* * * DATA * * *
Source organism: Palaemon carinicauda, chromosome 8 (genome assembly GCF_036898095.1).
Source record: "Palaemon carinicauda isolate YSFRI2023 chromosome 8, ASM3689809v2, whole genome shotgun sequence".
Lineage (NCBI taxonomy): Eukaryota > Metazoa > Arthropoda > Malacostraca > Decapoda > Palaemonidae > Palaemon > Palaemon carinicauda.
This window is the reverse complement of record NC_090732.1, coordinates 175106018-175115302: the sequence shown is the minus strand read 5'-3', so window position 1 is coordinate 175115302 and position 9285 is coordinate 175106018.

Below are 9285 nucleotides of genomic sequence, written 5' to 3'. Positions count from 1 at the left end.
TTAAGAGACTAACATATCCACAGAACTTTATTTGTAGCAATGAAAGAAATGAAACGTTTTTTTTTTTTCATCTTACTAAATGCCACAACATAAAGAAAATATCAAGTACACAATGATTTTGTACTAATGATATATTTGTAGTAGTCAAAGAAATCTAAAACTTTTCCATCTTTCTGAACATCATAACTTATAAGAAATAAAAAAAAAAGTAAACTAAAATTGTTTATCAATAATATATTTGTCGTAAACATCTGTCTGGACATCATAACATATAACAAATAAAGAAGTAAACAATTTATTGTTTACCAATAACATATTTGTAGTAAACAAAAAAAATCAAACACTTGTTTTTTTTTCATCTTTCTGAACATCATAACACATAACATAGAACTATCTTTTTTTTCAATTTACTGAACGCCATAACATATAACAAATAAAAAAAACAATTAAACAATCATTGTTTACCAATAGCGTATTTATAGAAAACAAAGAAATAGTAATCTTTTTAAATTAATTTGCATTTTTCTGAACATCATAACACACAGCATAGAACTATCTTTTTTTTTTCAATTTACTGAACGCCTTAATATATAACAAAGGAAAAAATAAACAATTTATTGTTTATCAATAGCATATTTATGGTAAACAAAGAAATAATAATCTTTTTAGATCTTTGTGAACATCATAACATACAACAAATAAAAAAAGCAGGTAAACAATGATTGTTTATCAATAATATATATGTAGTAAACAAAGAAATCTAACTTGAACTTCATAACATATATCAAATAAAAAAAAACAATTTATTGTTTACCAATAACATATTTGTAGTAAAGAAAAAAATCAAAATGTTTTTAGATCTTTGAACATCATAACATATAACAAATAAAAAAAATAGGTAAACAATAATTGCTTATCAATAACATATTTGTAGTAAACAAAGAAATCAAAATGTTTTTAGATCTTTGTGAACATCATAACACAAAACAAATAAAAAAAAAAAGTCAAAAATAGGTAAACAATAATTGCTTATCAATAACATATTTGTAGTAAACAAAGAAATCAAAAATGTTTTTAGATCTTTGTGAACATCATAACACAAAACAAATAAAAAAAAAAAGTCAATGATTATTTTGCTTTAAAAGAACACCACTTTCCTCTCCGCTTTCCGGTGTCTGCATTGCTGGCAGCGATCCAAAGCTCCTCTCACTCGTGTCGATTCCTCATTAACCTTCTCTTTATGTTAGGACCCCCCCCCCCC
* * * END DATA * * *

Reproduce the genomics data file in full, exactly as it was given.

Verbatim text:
Source organism: Palaemon carinicauda, chromosome 8 (genome assembly GCF_036898095.1).
Source record: "Palaemon carinicauda isolate YSFRI2023 chromosome 8, ASM3689809v2, whole genome shotgun sequence".
Lineage (NCBI taxonomy): Eukaryota > Metazoa > Arthropoda > Malacostraca > Decapoda > Palaemonidae > Palaemon > Palaemon carinicauda.
This window is the reverse complement of record NC_090732.1, coordinates 175106018-175115302: the sequence shown is the minus strand read 5'-3', so window position 1 is coordinate 175115302 and position 9285 is coordinate 175106018.

Below are 9285 nucleotides of genomic sequence, written 5' to 3'. Positions count from 1 at the left end.
TTAAGAGACTAACATATCCACAGAACTTTATTTGTAGCAATGAAAGAAATGAAACGTTTTTTTTTTTTCATCTTACTAAATGCCACAACATAAAGAAAATATCAAGTACACAATGATTTTGTACTAATGATATATTTGTAGTAGTCAAAGAAATCTAAAACTTTTCCATCTTTCTGAACATCATAACTTATAAGAAATAAAAAAAAAAGTAAACTAAAATTGTTTATCAATAATATATTTGTCGTAAACATCTGTCTGGACATCATAACATATAACAAATAAAGAAGTAAACAATTTATTGTTTACCAATAACATATTTGTAGTAAACAAAAAAAATCAAACACTTGTTTTTTTTTCATCTTTCTGAACATCATAACACATAACATAGAACTATCTTTTTTTTCAATTTACTGAACGCCATAACATATAACAAATAAAAAAAACAATTAAACAATCATTGTTTACCAATAGCGTATTTATAGAAAACAAAGAAATAGTAATCTTTTTAAATTAATTTGCATTTTTCTGAACATCATAACACACAGCATAGAACTATCTTTTTTTTTTCAATTTACTGAACGCCTTAATATATAACAAAGGAAAAAATAAACAATTTATTGTTTATCAATAGCATATTTATGGTAAACAAAGAAATAATAATCTTTTTAGATCTTTGTGAACATCATAACATACAACAAATAAAAAAAGCAGGTAAACAATGATTGTTTATCAATAATATATATGTAGTAAACAAAGAAATCTAACTTGAACTTCATAACATATATCAAATAAAAAAAAACAATTTATTGTTTACCAATAACATATTTGTAGTAAAGAAAAAAATCAAAATGTTTTTAGATCTTTGAACATCATAACATATAACAAATAAAAAAAATAGGTAAACAATAATTGCTTATCAATAACATATTTGTAGTAAACAAAGAAATCAAAATGTTTTTAGATCTTTGTGAACATCATAACACAAAACAAATAAAAAAAAAAAGTCAAAAATAGGTAAACAATAATTGCTTATCAATAACATATTTGTAGTAAACAAAGAAATCAAAAATGTTTTTAGATCTTTGTGAACATCATAACACAAAACAAATAAAAAAAAAAAGTCAATGATTATTTTGCTTTAAAAGAACACCACTTTCCTCTCCGCTTTCCGGTGTCTGCATTGCTGGCAGCGATCCAAAGCTCCTCTCACTCGTGTCGATTCCTCATTAACCTTCTCTTTATGTTAGGACCCCCCCCCCCC